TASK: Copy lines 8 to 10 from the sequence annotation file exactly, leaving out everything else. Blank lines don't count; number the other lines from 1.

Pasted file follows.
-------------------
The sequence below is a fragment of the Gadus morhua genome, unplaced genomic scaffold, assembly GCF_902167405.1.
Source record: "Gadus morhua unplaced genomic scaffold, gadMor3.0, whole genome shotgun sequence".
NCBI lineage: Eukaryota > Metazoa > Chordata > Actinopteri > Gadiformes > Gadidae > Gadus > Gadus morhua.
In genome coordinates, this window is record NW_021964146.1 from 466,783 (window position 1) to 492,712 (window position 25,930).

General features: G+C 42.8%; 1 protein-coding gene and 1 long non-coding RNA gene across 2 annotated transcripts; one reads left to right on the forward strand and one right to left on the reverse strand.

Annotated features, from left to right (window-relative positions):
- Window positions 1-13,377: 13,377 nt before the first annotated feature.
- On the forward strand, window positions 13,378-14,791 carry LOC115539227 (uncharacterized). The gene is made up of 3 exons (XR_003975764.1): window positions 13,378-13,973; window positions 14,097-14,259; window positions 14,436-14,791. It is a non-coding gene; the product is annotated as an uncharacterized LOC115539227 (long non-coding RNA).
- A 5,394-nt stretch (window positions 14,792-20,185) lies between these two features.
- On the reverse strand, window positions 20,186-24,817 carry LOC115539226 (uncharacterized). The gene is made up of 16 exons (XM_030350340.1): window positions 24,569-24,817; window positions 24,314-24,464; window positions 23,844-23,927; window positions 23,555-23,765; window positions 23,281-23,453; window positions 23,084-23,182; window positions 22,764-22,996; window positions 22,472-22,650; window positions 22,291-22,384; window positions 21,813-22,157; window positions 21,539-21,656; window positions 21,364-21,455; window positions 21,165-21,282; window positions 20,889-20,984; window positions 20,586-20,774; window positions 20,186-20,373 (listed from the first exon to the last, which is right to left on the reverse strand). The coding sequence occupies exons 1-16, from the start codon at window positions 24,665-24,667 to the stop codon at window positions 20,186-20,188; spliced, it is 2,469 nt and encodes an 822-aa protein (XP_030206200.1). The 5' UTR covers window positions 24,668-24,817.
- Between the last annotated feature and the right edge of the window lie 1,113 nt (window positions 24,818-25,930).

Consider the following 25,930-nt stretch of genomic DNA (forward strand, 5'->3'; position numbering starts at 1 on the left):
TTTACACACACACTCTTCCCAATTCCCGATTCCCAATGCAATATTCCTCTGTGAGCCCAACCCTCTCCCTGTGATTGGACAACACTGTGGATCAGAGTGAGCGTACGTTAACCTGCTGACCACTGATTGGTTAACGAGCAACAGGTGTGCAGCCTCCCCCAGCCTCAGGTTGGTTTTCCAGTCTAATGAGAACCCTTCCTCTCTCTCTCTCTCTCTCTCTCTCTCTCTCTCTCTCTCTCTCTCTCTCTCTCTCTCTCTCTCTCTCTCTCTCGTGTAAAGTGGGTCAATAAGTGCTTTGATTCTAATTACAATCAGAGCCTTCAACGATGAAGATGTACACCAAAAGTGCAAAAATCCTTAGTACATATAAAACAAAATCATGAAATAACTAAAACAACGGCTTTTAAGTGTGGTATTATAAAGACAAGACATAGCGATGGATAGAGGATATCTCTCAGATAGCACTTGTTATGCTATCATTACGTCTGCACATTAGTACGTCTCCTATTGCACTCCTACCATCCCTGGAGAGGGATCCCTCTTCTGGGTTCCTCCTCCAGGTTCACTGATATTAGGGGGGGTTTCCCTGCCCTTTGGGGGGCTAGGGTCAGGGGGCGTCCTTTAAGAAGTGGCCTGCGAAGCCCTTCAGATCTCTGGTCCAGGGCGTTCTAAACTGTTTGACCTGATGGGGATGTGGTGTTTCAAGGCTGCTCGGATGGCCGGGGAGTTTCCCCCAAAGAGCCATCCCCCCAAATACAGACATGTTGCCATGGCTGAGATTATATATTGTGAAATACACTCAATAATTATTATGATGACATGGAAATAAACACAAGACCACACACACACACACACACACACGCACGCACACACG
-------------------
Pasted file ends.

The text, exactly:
- On the forward strand, window positions 13,378-14,791 carry LOC115539227 (uncharacterized). The gene is made up of 3 exons (XR_003975764.1): window positions 13,378-13,973; window positions 14,097-14,259; window positions 14,436-14,791. It is a non-coding gene; the product is annotated as an uncharacterized LOC115539227 (long non-coding RNA).
- A 5,394-nt stretch (window positions 14,792-20,185) lies between these two features.
- On the reverse strand, window positions 20,186-24,817 carry LOC115539226 (uncharacterized). The gene is made up of 16 exons (XM_030350340.1): window positions 24,569-24,817; window positions 24,314-24,464; window positions 23,844-23,927; window positions 23,555-23,765; window positions 23,281-23,453; window positions 23,084-23,182; window positions 22,764-22,996; window positions 22,472-22,650; window positions 22,291-22,384; window positions 21,813-22,157; window positions 21,539-21,656; window positions 21,364-21,455; window positions 21,165-21,282; window positions 20,889-20,984; window positions 20,586-20,774; window positions 20,186-20,373 (listed from the first exon to the last, which is right to left on the reverse strand). The coding sequence occupies exons 1-16, from the start codon at window positions 24,665-24,667 to the stop codon at window positions 20,186-20,188; spliced, it is 2,469 nt and encodes an 822-aa protein (XP_030206200.1). The 5' UTR covers window positions 24,668-24,817.